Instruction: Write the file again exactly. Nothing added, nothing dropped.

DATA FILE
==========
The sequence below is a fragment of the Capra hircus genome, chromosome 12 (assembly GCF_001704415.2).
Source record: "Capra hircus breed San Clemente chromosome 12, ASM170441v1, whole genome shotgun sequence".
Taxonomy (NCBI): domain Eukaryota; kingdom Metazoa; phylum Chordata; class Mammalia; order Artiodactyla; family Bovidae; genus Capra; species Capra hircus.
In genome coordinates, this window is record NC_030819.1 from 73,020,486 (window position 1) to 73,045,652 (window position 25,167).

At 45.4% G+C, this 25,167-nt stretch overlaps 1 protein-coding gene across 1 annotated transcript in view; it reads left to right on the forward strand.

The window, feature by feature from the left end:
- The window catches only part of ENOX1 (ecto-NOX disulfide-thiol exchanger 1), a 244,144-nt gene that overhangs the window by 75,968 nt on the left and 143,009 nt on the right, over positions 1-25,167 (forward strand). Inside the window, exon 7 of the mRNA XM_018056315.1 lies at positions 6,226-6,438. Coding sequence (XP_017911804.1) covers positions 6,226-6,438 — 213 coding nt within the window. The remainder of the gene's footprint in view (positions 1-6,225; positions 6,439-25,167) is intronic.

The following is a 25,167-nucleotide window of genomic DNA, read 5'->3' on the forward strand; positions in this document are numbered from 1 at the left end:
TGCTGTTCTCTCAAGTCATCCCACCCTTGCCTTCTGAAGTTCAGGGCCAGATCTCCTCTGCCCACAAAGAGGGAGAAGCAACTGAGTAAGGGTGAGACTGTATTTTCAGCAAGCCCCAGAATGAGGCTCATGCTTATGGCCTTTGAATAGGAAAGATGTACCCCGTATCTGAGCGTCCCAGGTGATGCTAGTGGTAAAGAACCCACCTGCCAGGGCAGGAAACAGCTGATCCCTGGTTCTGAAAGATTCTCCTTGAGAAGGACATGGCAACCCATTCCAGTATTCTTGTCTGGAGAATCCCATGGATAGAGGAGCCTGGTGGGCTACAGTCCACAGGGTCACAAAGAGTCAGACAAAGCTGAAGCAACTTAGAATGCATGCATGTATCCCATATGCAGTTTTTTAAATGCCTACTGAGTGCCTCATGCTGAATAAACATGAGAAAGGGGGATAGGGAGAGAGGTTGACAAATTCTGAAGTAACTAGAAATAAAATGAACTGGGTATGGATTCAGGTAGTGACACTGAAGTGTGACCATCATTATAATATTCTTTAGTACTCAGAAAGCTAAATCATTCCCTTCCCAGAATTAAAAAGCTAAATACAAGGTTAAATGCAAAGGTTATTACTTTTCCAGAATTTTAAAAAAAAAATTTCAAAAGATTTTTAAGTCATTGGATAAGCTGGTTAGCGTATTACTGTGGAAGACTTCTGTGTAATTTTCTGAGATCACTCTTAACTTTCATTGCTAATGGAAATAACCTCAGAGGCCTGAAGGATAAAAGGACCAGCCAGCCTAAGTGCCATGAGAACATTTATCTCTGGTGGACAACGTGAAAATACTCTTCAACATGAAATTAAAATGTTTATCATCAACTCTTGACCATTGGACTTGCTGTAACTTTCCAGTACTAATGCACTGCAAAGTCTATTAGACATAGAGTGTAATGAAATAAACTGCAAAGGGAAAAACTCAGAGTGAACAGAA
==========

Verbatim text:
The sequence below is a fragment of the Capra hircus genome, chromosome 12 (assembly GCF_001704415.2).
Source record: "Capra hircus breed San Clemente chromosome 12, ASM170441v1, whole genome shotgun sequence".
Taxonomy (NCBI): domain Eukaryota; kingdom Metazoa; phylum Chordata; class Mammalia; order Artiodactyla; family Bovidae; genus Capra; species Capra hircus.
In genome coordinates, this window is record NC_030819.1 from 73,020,486 (window position 1) to 73,045,652 (window position 25,167).

At 45.4% G+C, this 25,167-nt stretch overlaps 1 protein-coding gene across 1 annotated transcript in view; it reads left to right on the forward strand.

The window, feature by feature from the left end:
- The window catches only part of ENOX1 (ecto-NOX disulfide-thiol exchanger 1), a 244,144-nt gene that overhangs the window by 75,968 nt on the left and 143,009 nt on the right, over positions 1-25,167 (forward strand). Inside the window, exon 7 of the mRNA XM_018056315.1 lies at positions 6,226-6,438. Coding sequence (XP_017911804.1) covers positions 6,226-6,438 — 213 coding nt within the window. The remainder of the gene's footprint in view (positions 1-6,225; positions 6,439-25,167) is intronic.

The following is a 25,167-nucleotide window of genomic DNA, read 5'->3' on the forward strand; positions in this document are numbered from 1 at the left end:
TGCTGTTCTCTCAAGTCATCCCACCCTTGCCTTCTGAAGTTCAGGGCCAGATCTCCTCTGCCCACAAAGAGGGAGAAGCAACTGAGTAAGGGTGAGACTGTATTTTCAGCAAGCCCCAGAATGAGGCTCATGCTTATGGCCTTTGAATAGGAAAGATGTACCCCGTATCTGAGCGTCCCAGGTGATGCTAGTGGTAAAGAACCCACCTGCCAGGGCAGGAAACAGCTGATCCCTGGTTCTGAAAGATTCTCCTTGAGAAGGACATGGCAACCCATTCCAGTATTCTTGTCTGGAGAATCCCATGGATAGAGGAGCCTGGTGGGCTACAGTCCACAGGGTCACAAAGAGTCAGACAAAGCTGAAGCAACTTAGAATGCATGCATGTATCCCATATGCAGTTTTTTAAATGCCTACTGAGTGCCTCATGCTGAATAAACATGAGAAAGGGGGATAGGGAGAGAGGTTGACAAATTCTGAAGTAACTAGAAATAAAATGAACTGGGTATGGATTCAGGTAGTGACACTGAAGTGTGACCATCATTATAATATTCTTTAGTACTCAGAAAGCTAAATCATTCCCTTCCCAGAATTAAAAAGCTAAATACAAGGTTAAATGCAAAGGTTATTACTTTTCCAGAATTTTAAAAAAAAAATTTCAAAAGATTTTTAAGTCATTGGATAAGCTGGTTAGCGTATTACTGTGGAAGACTTCTGTGTAATTTTCTGAGATCACTCTTAACTTTCATTGCTAATGGAAATAACCTCAGAGGCCTGAAGGATAAAAGGACCAGCCAGCCTAAGTGCCATGAGAACATTTATCTCTGGTGGACAACGTGAAAATACTCTTCAACATGAAATTAAAATGTTTATCATCAACTCTTGACCATTGGACTTGCTGTAACTTTCCAGTACTAATGCACTGCAAAGTCTATTAGACATAGAGTGTAATGAAATAAACTGCAAAGGGAAAAACTCAGAGTGAACAGAA